Treatment Interruptions and Telemedicine Utilization In Serious Mental Illness: A Retrospective, Longitudinal Claims Analysis
Background: Avoiding interruptions and dropout in outpatient care can prevent mental illness symptom exacerbation and costly crisis services, such as emergency room visits and inpatient psychiatric hospitalization. During the COVID-19 pandemic, to attempt to maintain care continuity, telemedicine services were increasingly utilized, despite the lack of data on efficacy in patients with serious mental illness. Patients with serious mental illness are challenging to enroll and sustain in randomized controlled trials over time due to fluctuations in disease exacerbation. However, capturing and examining utilization and efficacy data in community mental health center (CMHC) patients with serious mental illness during the pandemic is a unique opportunity to inform future clinical and policy decision-making.
Objective: We aimed to identify and describe the characteristics of CMHC patients with serious mental illness who experienced treatment interruptions and who utilized telemedicine during the pandemic.
Methods: We conducted a retrospective observational study of treatment interruptions and telemedicine use during the period from December 2019 to June 2020 (compared to the period from December 2018 to June 2019) in New Hampshire CMHC patients. The study population included all Medicaid beneficiaries with serious mental illness engaged in treatment 3 months prior to the declaration of a state of emergency in response to the COVID-19 pandemic. We used chi-square tests of independence and logistic regression to explore associations between treatment interruptions and variables (gender, age, rurality, and diagnosis). Telemedicine utilization was categorized as low (<25%), medium (25%-75%), or high (>75%) use.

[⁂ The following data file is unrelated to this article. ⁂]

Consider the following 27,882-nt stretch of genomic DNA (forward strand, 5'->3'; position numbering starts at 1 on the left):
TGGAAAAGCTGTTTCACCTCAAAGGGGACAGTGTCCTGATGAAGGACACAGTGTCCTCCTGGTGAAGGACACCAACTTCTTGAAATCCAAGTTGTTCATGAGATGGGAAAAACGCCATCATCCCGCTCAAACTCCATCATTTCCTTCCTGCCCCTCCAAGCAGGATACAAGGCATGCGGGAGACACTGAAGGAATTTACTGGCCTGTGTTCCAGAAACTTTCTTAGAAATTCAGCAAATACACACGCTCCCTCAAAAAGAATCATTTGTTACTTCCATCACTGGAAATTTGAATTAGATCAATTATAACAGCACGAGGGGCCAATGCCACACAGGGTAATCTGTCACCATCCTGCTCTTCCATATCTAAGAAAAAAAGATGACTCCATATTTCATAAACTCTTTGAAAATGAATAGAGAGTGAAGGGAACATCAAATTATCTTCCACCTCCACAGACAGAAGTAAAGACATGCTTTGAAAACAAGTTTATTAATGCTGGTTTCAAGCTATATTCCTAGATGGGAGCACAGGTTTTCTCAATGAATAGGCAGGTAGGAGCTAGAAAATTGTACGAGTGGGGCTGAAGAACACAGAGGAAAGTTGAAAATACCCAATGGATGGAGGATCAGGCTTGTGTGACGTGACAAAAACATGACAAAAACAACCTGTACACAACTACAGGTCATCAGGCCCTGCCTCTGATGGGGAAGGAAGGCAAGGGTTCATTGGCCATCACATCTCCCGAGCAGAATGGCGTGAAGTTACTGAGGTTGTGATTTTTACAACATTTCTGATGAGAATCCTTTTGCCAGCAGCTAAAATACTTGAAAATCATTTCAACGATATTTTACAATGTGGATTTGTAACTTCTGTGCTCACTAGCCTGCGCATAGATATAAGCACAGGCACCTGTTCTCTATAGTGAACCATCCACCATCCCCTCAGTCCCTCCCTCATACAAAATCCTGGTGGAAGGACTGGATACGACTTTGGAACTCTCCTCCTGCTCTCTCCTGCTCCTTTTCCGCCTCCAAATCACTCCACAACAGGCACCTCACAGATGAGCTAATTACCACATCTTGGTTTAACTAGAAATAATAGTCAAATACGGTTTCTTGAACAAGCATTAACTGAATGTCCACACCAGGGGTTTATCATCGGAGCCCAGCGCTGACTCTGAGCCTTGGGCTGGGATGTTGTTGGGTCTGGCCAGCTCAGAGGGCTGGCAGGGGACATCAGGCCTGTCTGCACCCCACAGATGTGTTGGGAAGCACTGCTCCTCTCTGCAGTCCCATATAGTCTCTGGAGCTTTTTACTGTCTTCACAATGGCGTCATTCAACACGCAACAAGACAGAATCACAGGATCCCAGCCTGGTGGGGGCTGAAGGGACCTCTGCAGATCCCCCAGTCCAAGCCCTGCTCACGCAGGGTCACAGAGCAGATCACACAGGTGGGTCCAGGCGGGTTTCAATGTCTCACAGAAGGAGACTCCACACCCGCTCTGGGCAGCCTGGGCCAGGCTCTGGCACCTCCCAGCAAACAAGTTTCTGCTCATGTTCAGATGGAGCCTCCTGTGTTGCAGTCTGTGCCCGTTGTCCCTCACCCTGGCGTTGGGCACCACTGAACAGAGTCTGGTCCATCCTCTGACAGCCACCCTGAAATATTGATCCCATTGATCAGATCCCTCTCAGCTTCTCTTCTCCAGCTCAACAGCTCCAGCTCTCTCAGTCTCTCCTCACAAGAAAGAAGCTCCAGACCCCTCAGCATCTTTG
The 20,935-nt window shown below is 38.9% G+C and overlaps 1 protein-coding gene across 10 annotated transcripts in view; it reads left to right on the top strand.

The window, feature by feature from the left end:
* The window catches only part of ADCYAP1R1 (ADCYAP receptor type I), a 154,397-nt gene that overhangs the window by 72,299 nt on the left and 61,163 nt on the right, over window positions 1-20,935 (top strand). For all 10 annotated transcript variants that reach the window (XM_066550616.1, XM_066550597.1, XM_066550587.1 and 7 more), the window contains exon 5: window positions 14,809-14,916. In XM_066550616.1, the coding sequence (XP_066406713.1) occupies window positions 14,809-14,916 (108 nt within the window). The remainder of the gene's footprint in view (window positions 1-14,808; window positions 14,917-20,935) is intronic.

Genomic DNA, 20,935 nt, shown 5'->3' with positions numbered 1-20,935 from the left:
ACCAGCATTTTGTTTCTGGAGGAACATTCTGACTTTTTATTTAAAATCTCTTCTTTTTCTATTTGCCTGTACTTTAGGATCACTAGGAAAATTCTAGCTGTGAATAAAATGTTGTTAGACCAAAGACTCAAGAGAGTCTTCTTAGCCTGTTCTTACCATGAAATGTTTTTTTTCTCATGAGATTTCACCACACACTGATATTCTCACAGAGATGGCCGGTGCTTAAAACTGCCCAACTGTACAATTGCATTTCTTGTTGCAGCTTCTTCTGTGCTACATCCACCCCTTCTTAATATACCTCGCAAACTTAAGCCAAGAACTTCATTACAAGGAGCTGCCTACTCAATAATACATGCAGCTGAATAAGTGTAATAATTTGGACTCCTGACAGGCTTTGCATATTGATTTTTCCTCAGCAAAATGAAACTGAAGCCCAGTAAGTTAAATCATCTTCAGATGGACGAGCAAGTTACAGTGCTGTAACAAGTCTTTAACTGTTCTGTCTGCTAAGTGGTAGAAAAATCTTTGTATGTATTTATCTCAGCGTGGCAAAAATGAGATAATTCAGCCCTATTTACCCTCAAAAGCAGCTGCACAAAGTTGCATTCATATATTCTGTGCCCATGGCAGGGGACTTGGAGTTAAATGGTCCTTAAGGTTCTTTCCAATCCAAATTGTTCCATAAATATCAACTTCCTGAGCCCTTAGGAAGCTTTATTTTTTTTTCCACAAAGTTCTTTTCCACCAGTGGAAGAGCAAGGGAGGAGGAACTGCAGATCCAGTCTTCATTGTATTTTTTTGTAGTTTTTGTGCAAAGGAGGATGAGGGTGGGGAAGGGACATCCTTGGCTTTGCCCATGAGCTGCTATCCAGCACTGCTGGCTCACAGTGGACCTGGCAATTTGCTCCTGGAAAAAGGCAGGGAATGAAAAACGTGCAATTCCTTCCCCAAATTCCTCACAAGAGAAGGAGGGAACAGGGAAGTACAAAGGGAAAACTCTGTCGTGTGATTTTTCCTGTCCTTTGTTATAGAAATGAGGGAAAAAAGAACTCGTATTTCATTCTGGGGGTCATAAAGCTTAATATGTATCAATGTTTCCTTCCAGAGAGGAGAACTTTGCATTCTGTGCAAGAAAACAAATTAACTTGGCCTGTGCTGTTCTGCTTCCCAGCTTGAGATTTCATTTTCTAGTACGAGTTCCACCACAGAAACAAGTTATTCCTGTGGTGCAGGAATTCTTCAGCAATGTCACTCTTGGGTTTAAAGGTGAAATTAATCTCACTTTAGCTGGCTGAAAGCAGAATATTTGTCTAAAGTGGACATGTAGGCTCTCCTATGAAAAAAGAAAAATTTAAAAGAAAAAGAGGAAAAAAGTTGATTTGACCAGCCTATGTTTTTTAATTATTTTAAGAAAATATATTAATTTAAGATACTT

Results: A total of 16,030 patients were identified. New Hampshire CMHCs demonstrated only a 4.9% increase in treatment interruptions compared with the year prior. Patients who were male (odds ratio [OR] 1.27, 95% CI 1.17-1.38; P<.001), under the age of 18 years (ages 0-12 years: OR 1.37, 95% CI 0.62-0.86, P<.001; aged 13-17 years: OR 1.49, 95% CI 0.57-0.79, P<.001), or among milder diagnostic categories, such as anxiety disorders (OR 3.77, 95% CI 3.04-4.68; P<.001) and posttraumatic stress disorder (OR 3.69, 95% CI 2.96-4.61; P<.001), were most likely to experience treatment interruptions. Patients who were female (OR 0.89, CI 0.65-0.74), 18 to 34 years old (OR 0.74, CI 0.70-0.79), or among milder diagnostic categories, such as anxiety disorder (OR 0.69, CI 0.65-0.74) or posttraumatic stress disorder (OR 0.77, CI 0.72-0.83), and with major depressive disorder (OR 0.73, CI 0.68-0.78) were less likely to be in the low telemedicine utilization group.
Conclusions: The integration of telemedicine supported care continuity for most CMHC patients; yet, retention varied by subpopulation, as did telemedicine utilization. The development of policies and clinical practice guidelines requires empirical evidence on the effectiveness and limitations of telemedicine in patients with serious mental illness.
Department of Nursing
Journal of Medical Internet Research: Mental Health
Digital Object Identifier (DOI)
Ainslie M, Brunette M, Capozzoli M Treatment Interruptions and Telemedicine Utilization in Serious Mental Illness: Retrospective Longitudinal Claims Analysis JMIR Ment Health 2022;9(3):e33092 URL: https://mental.jmir.org/2022/3/e33092 DOI: 10.2196/33092